Bersano Barbera d’Asti DOCG Costalunga 2015, Piedmont, Italy (Agent, 348680, $13.75, WineAlign)

Bersano’s, like so many of its peers making barbera in and around Monferrato comes from a terroir of silty marl. It spends one year in (large) botti and is a most most floral and perfumed barbera, notably of violets, even a touch of liquorice or fennel. Fills in with more mid-palate and structure than many at this “posto che si chiama” entry level, with bitters as tonics well integrated into the mix. Drink 2017-2020.  Tasted July 2017  bersano1907  profilewinegroup  @BERSANO1907  @ProfileWineGrp  @Bersanowine  Profile Wine Group

Pico Maccario Barbera d’Asti DOCG Lavignone 2016, Piedmont, Italy (Agent, WineAlign)

Quite the deep, dark and handsome barbera with a current of black currant and a pure stainless steel raising. Plums and chocolate mark the second half profile for the rich red, no oak lover in you. This pervasive barbera represents just about half of the house’s total (400,000 bottle) production. It’s truly a matter of fresh fruit and the already conscious awareness of its sharp, tart, fugacious youth. Solicits a knowing nod of the head when tasted at the source not long after a moment with the ’14 less than a year before. Drink 2017-2019.  Tasted July 2017  picomaccario  @PicoMaccario  @PicoMaccario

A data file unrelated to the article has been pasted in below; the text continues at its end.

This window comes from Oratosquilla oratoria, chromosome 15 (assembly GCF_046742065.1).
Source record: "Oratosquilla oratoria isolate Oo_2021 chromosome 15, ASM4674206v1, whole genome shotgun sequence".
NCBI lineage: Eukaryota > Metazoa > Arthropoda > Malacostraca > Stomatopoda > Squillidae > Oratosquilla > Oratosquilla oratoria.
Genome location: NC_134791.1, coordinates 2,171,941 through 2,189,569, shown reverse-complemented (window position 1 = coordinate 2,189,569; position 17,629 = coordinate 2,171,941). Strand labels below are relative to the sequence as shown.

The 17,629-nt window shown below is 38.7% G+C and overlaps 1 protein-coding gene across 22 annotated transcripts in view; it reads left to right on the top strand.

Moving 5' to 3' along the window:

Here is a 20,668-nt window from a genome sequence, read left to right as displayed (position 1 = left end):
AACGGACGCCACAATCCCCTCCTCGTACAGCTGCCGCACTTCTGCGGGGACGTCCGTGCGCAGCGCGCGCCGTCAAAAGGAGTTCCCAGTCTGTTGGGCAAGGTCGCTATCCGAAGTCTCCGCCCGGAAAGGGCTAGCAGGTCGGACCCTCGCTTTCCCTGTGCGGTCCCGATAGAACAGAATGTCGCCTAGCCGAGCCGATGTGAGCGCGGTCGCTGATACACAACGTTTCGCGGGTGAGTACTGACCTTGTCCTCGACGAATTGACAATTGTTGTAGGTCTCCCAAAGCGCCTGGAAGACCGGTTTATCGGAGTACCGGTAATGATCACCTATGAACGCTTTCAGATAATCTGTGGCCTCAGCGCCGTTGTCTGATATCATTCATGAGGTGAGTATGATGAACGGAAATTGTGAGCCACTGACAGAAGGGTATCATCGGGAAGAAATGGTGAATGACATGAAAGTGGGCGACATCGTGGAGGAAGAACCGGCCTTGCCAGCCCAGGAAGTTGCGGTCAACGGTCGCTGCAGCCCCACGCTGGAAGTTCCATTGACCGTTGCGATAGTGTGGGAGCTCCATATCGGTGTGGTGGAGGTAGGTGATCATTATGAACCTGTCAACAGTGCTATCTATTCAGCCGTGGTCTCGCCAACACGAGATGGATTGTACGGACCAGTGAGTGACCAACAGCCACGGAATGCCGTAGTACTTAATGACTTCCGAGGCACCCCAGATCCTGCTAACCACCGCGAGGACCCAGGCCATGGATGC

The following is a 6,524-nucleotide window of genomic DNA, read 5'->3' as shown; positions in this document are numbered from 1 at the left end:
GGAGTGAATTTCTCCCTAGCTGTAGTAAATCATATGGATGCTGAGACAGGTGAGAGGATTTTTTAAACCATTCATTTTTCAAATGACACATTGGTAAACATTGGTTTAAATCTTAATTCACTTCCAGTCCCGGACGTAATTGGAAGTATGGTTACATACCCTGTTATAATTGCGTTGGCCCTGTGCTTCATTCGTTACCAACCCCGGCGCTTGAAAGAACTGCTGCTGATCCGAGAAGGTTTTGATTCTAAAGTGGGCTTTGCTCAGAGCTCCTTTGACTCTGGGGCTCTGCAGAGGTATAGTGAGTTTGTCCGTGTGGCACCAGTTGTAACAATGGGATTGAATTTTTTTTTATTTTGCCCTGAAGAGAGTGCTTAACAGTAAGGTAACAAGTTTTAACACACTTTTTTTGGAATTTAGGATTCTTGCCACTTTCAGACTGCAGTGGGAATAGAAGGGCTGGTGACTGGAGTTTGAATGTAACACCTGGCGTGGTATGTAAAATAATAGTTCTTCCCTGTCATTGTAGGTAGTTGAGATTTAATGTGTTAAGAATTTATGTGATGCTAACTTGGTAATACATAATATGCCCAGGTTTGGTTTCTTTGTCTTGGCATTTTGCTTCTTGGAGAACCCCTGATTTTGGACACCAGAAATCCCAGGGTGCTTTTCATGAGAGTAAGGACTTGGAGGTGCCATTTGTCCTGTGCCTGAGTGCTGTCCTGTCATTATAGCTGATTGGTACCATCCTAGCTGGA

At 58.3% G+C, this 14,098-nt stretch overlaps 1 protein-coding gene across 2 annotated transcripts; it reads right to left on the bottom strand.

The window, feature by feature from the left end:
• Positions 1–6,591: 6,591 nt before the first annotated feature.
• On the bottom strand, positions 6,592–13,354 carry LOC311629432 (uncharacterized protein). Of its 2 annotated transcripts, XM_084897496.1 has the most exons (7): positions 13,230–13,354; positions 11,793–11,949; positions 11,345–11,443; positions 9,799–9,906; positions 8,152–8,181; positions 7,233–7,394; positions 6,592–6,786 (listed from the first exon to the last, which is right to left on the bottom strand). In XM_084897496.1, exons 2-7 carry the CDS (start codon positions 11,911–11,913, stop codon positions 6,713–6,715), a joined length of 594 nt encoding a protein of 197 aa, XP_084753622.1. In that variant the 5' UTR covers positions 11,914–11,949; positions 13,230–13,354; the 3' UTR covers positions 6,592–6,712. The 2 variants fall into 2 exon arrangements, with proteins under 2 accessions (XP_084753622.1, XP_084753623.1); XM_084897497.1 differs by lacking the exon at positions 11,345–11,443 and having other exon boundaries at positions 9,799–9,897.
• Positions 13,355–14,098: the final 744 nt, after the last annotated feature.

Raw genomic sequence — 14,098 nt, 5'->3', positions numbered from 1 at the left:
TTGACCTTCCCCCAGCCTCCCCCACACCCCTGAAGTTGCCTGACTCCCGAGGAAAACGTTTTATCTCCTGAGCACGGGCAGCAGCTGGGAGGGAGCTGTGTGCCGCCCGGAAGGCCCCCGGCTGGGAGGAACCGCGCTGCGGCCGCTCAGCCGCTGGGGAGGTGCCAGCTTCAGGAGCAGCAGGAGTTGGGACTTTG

Pico Maccario Barbera d’Asti Superiore DOCG Epico 2014, Piedmont, Italy (Agent, WineAlign)

Epico is the top selection from the oldest (60 year-old) vines developed 14 months in barrel. In its current state the oak is alpha dominant and the volatility quite pronounced. There is something of a jammy quality, not so much a viscous or pejorative, pectin-laced presence on the palate but more like a reduction as barbera syrup or liqueur. The epitome of modern and produced. Drink 2017-2020.  Tasted July 2017